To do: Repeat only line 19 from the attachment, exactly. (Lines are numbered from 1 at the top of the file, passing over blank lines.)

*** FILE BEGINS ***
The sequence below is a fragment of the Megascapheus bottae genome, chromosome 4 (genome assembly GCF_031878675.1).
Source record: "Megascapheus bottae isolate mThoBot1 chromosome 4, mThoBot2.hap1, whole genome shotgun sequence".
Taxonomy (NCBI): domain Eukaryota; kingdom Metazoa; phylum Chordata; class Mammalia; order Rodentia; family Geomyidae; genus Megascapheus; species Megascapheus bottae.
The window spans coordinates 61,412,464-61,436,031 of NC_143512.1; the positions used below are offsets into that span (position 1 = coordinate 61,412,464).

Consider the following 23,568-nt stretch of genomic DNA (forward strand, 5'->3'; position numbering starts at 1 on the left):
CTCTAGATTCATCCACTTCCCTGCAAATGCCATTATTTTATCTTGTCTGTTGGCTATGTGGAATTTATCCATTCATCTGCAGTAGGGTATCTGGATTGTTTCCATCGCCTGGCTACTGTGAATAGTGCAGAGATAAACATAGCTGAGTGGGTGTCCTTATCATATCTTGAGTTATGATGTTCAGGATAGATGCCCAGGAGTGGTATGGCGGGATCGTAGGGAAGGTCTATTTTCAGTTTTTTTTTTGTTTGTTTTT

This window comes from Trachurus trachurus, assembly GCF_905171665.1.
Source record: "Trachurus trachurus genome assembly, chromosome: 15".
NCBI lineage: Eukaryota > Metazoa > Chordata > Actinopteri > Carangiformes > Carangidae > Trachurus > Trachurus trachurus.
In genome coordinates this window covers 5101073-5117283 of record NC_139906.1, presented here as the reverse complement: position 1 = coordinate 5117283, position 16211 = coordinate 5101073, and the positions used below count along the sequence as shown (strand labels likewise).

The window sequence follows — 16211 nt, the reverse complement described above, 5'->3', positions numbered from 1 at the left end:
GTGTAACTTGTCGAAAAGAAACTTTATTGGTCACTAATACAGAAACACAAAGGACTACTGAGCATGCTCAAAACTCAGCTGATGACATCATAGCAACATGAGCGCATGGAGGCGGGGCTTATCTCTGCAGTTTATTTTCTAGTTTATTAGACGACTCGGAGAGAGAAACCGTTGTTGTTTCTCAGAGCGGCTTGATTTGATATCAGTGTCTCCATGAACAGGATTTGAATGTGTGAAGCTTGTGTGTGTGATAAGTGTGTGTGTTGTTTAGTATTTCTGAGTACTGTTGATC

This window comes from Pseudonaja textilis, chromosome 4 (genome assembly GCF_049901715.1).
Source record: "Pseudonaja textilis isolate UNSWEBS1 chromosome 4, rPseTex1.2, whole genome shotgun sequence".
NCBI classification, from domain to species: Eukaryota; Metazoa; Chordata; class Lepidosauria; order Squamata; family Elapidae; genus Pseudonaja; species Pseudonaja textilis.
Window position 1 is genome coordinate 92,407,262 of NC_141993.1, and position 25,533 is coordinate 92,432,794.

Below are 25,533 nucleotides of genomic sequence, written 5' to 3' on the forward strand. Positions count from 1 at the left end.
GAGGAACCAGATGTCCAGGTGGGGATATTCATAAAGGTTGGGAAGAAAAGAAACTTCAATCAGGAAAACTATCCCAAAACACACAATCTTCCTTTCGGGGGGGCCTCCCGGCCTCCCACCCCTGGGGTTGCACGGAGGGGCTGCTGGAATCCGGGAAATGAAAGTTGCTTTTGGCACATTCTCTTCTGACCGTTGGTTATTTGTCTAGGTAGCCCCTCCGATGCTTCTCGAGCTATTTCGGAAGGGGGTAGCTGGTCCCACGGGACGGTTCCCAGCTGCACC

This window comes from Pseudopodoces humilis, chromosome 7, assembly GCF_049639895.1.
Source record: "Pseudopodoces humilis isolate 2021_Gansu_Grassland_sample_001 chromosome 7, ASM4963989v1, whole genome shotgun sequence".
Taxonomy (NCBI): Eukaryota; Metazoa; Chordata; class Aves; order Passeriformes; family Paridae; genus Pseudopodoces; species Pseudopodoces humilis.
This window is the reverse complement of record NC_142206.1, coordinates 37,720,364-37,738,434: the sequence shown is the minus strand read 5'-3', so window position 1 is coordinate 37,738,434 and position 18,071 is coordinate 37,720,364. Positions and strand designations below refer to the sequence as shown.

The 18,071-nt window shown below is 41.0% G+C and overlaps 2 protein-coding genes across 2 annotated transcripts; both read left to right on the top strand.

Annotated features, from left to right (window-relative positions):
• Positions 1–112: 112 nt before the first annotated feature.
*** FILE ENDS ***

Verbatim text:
This window comes from Pseudopodoces humilis, chromosome 7, assembly GCF_049639895.1.